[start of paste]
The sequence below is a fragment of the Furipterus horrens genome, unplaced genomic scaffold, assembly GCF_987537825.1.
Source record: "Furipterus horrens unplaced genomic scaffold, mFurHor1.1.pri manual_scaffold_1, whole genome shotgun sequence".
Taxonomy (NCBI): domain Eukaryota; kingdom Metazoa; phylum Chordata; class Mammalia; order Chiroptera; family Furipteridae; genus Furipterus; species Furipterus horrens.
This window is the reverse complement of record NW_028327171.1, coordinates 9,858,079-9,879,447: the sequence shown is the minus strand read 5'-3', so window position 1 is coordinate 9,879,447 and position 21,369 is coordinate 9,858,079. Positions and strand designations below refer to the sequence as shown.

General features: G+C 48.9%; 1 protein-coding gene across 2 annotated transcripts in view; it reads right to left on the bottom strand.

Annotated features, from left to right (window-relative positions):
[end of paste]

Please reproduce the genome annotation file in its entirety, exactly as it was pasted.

The sequence below is a fragment of the Furipterus horrens genome, unplaced genomic scaffold, assembly GCF_987537825.1.
Source record: "Furipterus horrens unplaced genomic scaffold, mFurHor1.1.pri manual_scaffold_1, whole genome shotgun sequence".
Taxonomy (NCBI): domain Eukaryota; kingdom Metazoa; phylum Chordata; class Mammalia; order Chiroptera; family Furipteridae; genus Furipterus; species Furipterus horrens.
This window is the reverse complement of record NW_028327171.1, coordinates 9,858,079-9,879,447: the sequence shown is the minus strand read 5'-3', so window position 1 is coordinate 9,879,447 and position 21,369 is coordinate 9,858,079. Positions and strand designations below refer to the sequence as shown.

General features: G+C 48.9%; 1 protein-coding gene across 2 annotated transcripts in view; it reads right to left on the bottom strand.

Annotated features, from left to right (window-relative positions):